Make no mistake; Deadpool is a film that wears its raunchiness on its sleeve. Reynolds’ previous turn as Van Wilder served him well for the movie’s puerile sensibilities, culminating in a parade of horribles-style game of one-upmanship that serves both as his and Vanessa’s meetcute and their reconciliation. The movie has no compunction when it comes to making jokes about sex, masturbation, and other bawdy subjects. To that end, the script occasionally feels like a Robot Chicken sketch grafted onto an X-men movie. I’m certainly not above enjoying the film’s thoroughly juvenile charms, and the unabashed way in which it embraces its sophomoric, self-mocking tone keeps things light and fun.
The film also preserves Deadpool’s fourth wall-breaking asides from the source material. Miller strikes a delicate balance, and staying on the right side of the Ferris Bueller line is no small feat. But when Deadpool talks to the audience about who he had to pleasure to get his own movie, or asks that his suit not be green or animated, or expresses his confusion about which actor is playing Professor X at this point in the timeline, it’s another sign that the film is having fun with the excesses of the genre and his X-men Universe stablemates in particular. Too much of that style of post-modern comedy can be grating, but Miller parcels out just enough to make it a treat instead of a gimmick.
Despite James Gunn’s protests to the contrary, in many ways, Deadpool feels like the raunchier cousin of Guardians of the Galaxy. Both films feature a less-than-savory protagonist; both trade in classic tunes played over silly action scenes; and both attempt to undercut any necessary serious moments with a quick joke. What’s more, both Deadpool and Guardians subvert the big comic book ending just enough (before giving into it) with a twist that shows the audience what kind of film and what kind of “heroes” they’re really dealing with. Guardians is undoubtedly a bit more earnest in the effort, and it’s certainly tamer by comparison, but both films prove you can make a superhero movie that is just as much of a comedy as it is an action-adventure story, regardless of where the humor is pitched.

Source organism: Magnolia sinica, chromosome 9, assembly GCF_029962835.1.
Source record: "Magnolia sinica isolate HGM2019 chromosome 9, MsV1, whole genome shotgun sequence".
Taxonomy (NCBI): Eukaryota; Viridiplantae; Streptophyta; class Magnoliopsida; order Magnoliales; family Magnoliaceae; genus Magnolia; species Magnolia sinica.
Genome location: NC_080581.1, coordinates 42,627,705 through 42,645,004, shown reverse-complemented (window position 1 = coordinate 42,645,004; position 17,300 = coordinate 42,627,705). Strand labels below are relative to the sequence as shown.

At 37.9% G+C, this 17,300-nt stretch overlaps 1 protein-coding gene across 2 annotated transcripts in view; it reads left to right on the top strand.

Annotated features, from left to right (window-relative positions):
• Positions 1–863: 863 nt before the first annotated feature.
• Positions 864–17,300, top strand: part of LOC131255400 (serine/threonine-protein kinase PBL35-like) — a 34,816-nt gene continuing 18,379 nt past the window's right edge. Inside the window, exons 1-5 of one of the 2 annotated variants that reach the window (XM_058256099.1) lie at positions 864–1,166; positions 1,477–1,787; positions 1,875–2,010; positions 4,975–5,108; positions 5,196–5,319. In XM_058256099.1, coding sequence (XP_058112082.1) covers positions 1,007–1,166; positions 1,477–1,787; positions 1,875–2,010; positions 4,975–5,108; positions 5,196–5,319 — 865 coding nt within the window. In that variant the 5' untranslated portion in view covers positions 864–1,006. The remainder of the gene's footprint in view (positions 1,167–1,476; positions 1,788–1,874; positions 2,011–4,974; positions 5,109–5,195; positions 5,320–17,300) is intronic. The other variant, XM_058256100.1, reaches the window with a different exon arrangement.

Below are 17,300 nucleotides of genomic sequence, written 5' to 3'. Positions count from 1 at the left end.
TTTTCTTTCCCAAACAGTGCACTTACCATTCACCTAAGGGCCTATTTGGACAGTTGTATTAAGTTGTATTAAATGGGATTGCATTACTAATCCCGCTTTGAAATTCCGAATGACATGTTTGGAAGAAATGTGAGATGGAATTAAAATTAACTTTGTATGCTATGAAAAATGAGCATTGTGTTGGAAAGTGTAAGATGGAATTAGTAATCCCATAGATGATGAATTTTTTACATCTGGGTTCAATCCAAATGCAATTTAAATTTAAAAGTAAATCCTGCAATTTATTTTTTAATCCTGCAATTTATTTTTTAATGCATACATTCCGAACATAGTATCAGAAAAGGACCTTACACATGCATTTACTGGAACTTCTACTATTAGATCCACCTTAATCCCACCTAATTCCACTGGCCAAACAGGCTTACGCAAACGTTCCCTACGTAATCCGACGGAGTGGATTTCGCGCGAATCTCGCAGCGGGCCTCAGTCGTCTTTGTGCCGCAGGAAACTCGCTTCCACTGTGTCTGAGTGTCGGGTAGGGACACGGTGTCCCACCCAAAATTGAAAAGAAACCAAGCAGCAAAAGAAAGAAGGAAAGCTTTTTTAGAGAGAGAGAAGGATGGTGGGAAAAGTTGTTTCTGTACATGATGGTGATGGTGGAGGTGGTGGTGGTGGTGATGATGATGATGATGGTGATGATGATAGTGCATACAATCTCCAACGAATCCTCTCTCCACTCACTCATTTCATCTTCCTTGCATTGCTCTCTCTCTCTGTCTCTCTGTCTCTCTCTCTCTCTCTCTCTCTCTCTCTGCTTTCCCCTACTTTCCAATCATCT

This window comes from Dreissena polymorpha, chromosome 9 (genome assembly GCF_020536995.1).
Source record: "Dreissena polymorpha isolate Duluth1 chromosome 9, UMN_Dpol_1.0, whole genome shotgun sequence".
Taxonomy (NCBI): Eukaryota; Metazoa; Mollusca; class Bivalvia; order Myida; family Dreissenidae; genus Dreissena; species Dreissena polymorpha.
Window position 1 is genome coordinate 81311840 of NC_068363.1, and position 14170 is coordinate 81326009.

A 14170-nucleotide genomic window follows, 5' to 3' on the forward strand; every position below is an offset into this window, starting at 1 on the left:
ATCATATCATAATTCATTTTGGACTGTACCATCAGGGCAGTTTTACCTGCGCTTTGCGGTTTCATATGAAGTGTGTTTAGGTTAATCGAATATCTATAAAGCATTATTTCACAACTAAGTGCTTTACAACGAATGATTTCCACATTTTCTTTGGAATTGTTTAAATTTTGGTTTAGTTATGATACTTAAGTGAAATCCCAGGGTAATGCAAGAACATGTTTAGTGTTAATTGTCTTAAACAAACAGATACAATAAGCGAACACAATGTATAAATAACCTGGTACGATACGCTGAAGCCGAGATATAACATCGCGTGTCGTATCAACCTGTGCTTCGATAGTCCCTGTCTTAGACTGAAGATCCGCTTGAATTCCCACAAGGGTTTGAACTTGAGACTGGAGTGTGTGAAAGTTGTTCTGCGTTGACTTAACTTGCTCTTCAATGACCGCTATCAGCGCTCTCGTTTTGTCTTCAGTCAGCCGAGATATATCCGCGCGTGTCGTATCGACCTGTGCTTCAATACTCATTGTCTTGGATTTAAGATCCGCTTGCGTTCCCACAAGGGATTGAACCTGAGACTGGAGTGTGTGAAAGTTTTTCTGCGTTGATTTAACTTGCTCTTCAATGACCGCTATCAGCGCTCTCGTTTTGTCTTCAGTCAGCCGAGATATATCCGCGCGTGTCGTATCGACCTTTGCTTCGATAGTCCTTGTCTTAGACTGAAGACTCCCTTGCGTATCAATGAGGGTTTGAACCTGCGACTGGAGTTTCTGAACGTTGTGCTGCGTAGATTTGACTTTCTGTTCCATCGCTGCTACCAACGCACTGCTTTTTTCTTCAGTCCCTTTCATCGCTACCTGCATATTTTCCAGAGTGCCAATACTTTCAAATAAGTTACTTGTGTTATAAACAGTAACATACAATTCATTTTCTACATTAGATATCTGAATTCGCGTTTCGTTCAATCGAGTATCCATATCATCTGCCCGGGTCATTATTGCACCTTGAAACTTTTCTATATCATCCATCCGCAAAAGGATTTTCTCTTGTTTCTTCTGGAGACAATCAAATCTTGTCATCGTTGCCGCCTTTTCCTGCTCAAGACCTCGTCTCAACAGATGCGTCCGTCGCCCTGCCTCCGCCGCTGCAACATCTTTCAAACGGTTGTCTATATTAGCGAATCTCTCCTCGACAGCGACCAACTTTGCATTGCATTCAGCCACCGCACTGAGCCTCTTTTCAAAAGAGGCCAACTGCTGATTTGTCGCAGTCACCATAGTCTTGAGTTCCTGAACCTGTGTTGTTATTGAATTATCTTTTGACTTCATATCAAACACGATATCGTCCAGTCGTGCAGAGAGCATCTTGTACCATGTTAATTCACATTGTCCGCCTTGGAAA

Deadpool does revel in its sense of subversion. The main character pushes back against Colossus, the film’s voice of standard good guy morality, and his not-so-subtle lessons about what being a hero entails. (He also ribs Colossus’s teenage sidekick for her sullen silences and sharp remarks in one of the film’s funniest recurring bits.) And just when it seems like Deadpool’s about to give in to his better angels and spare his enemy, he shoots his rival point blank, right in the middle of Colossus’s big speech.
That type of attitude—where the film eschews the usual beats of comic book movies and adds in a ribald barb or two for good measure–makes Deadpool a refreshing, often hilarious enterprise that knows what it wants to be and doesn’t hold back. If only it could sustain that energy and aim throughout the film, rather than devolving, at times, into damsels in distress and a typical revenge tale, it would succeed unequivocally. Instead, Deadpool is a tremendously funny film with a delightful comic verve that sustains it from beginning to end, even though, occasionally, it can’t quite escape the baggage of its super suit-wearing brethren.